Anyway, I have been asked about whether I find any inconsistency in the use of 'man' in Genesis 1 and 2. In my TNIV, we have 'human beings' made 'in his own image'. The TNIV explain their logic here, even though it' s pluralised when it needn't have been. Could they have said 'a human' because that is what we have in the Hebrew? In Genesis, chapter one, in Hebrew we have: 'the human'. Even when the woman is created in Genesis 2, the first human remains 'the human', in Hebrew. Referencing them both, we expect to hear of 'the man and his woman', but we read 'the human and his woman'. The human is a man, a man with a woman, eventually but the Hebrew text does not want to call him a 'man' but 'the human' , just as it does not want to call him 'Adam' but 'the human'. The fact that the human is a man, and is Adam, does not mean that the Hebrew means a man, any more than it means Adam.
I'm wondering whether translations which refer to Adam as 'man' in Genesis 2 do so to capture that this distinction of male to female becomes known once woman is recognised, having been taken out of 'the human'. There are now two who complement each other perfectly, who are to work in unity to represent the human that is a reflection of God who is made up of a community. We can even see how the sexual act works as a real illustration of the 'one flesh' ideal.
There is of course a whole field of Biblical Studies investigating the relationship between Genesis 1 and Genesis 2 and these are only my initial investigations. If anyone could recommend any further reading resources, I would be most grateful.
John Goldingay has more to say on these issues:
We may begin with the opening chapters of Scripture, because sexuality is an important theme in both creation stories (insofar as it is appropriate to distinguish two). This is actually rather striking. One would hardly have expected either a religious text or an account of the origins of the world to have been so interested so soon in the significance of humanity’s male- and femaleness.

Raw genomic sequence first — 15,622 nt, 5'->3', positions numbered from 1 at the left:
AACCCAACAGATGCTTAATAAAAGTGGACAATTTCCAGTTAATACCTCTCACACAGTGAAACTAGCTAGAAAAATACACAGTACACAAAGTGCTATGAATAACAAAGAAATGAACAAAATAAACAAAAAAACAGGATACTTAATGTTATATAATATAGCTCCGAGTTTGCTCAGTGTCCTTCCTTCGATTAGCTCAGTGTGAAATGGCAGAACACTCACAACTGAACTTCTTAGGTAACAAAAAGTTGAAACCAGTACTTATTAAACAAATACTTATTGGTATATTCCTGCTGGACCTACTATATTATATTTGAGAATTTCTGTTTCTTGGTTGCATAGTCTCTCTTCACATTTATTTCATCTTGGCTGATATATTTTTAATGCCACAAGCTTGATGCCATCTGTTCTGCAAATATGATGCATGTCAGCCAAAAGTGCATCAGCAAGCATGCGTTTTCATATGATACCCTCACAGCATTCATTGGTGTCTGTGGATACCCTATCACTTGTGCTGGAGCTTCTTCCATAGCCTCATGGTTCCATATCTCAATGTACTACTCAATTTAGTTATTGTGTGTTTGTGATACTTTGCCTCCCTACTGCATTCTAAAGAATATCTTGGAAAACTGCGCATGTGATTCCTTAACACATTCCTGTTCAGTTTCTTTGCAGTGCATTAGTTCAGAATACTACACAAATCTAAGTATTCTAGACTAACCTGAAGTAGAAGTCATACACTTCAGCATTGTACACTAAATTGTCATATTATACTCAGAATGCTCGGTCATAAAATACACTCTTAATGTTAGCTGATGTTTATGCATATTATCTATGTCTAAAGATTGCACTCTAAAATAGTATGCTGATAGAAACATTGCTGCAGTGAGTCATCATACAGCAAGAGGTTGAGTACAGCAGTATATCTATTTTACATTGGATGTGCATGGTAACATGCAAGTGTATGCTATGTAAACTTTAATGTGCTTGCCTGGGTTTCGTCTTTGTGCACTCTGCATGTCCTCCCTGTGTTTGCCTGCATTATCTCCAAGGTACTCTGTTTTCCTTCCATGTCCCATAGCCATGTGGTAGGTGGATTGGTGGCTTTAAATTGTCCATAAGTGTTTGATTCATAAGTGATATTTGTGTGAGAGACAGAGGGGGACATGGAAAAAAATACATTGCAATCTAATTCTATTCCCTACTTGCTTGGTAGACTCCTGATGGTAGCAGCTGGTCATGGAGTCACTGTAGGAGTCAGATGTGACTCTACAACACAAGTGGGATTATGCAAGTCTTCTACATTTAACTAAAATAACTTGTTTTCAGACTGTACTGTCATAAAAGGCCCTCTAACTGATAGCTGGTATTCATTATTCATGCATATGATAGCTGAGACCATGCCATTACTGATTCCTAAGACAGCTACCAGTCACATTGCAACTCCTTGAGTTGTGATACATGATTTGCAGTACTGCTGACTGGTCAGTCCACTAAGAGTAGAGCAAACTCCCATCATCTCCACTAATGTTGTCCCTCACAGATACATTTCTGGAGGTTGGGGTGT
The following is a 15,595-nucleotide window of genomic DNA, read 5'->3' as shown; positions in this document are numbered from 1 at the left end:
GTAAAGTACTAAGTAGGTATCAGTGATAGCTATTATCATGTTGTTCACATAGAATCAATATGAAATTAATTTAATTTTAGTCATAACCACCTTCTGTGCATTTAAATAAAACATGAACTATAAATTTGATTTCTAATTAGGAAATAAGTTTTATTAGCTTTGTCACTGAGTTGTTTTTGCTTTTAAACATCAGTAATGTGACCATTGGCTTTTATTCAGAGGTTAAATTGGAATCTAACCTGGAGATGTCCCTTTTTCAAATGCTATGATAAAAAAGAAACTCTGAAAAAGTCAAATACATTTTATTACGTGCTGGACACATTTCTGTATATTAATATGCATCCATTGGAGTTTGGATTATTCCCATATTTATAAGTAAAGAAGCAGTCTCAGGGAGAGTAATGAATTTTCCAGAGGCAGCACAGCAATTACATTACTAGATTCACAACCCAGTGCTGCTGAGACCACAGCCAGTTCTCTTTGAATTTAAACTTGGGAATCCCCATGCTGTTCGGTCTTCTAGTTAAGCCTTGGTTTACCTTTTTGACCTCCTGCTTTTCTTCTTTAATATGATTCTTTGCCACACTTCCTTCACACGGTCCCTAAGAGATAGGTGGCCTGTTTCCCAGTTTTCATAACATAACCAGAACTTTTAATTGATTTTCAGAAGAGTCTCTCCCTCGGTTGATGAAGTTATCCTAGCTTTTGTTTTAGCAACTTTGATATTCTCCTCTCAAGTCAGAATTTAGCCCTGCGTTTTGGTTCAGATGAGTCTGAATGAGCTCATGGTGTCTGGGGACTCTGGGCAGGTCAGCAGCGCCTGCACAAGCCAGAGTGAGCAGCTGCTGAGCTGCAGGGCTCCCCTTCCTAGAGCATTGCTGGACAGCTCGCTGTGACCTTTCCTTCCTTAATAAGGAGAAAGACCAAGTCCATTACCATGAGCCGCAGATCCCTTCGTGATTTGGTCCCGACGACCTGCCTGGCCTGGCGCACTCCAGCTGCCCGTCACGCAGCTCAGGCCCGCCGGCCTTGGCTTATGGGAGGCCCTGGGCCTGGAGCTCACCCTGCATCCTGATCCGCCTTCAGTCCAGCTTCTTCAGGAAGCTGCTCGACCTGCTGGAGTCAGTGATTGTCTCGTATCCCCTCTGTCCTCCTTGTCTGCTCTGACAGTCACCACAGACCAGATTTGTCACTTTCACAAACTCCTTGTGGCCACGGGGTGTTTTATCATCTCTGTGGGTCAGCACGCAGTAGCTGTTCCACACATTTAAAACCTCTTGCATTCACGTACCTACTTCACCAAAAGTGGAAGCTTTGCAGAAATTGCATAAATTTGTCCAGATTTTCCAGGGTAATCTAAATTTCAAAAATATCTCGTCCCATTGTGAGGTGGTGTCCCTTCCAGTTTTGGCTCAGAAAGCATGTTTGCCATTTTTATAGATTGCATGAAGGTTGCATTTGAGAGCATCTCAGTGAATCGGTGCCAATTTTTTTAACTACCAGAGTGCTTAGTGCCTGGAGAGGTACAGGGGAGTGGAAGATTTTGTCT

Genesis 1 comes to its first climax with the creation of a God-like humanity (its second climax is God’s enjoyment of his rest day). The verses are allusive over wherein the God-likeness consists. (Indeed, much is allusive in Genesis 1-3, not least over matters to do with sexuality. Probably we have tended to build too much doctrine and ethics on these chapters too easily, and need to be a bit more reticent in our handling of them.) There is no suggestion that humanity’s God-likeness consists in its reasoning power or spiritual nature. Insofar as the context offers any guidance, it consists in (or perhaps rather implies) humanity’s being put in control of other creatures (1:26) and in its being created male and female (1:27; only this second gloss on ‘God-likeness’ is mentioned when the formula reappears in 5:1-2). Apparently the God-likeness of humanity is only present in the combination of male and female. Certainly humanity itself is only present in this combination. Adam - in this context - is not male; it is a word like ‘mankind’ or ‘humanity’ or homo sapiens. It is then further defined as ‘male and female’. There is about humanity both a unity and a plurality. Genesis 1, then, immediately subverts the suggestion that the male is the ‘natural’ human being, the female being a deviant type. Only man and woman together make real humanity. Together they hear God’s word, receiving his blessing and his commission to multiply as families, to exercise power in the world, and to enjoy its produce. Genesis indicates no differentiation of role in the fulfilment of this commission, nor any internal hierarchy within humanity.
It is now fashionable (but not necessarily therefore wrong) to read Genesis 2 in a similar egalitarian way. Here, too, God forms ‘a human being’: adam again, but not here a collective, and the context here stresses the link between adam and the adamah from which it was made (hence Phyllis Trible in God and the Rhetoric of Sexuality - on which much of this section depends - translates ‘earth-creature’). In the first part of the story, effectively the creature is sexually undifferentiated. When differentiation appears, a divine awareness of the being’s incompleteness appears with it. God thus forms another human being as a companion for the first, one who stands over against him. (‘Helpmeet’ has misled people. ‘Helper’ does not suggest a subordinate; God himself is often people’s ‘helper’ in the OT! Perhaps the image of the Holy Spirit as the one who comes alongside to be our helper and companion [John 14] helps to get the impression in Genesis 2 right.)
The identity of being which is shared by these two people is expressed by the picture of one of them being built up from a part of the other. Their equality is perhaps suggested by the fact that the part is a rib. As the midrash put it, woman is not made from man’s head, to rule him, or from his feet, to be trodden down by him, but from his side, to stand alongside him. It is when she stands alongside him that the man becomes aware of himself as a man, in the company of a woman (ish, ishshah). He addresses her as a person over against himself (he does not name her - as if he were in control of her - in the way he did the animals). The loneliness of the sole human being is overcome through the gift of another in whom he recognizes identity, yet also the differentiation of sexuality which is a means of their communion (and not, in the first instance, of anything else - eg procreation)...
Read the rest here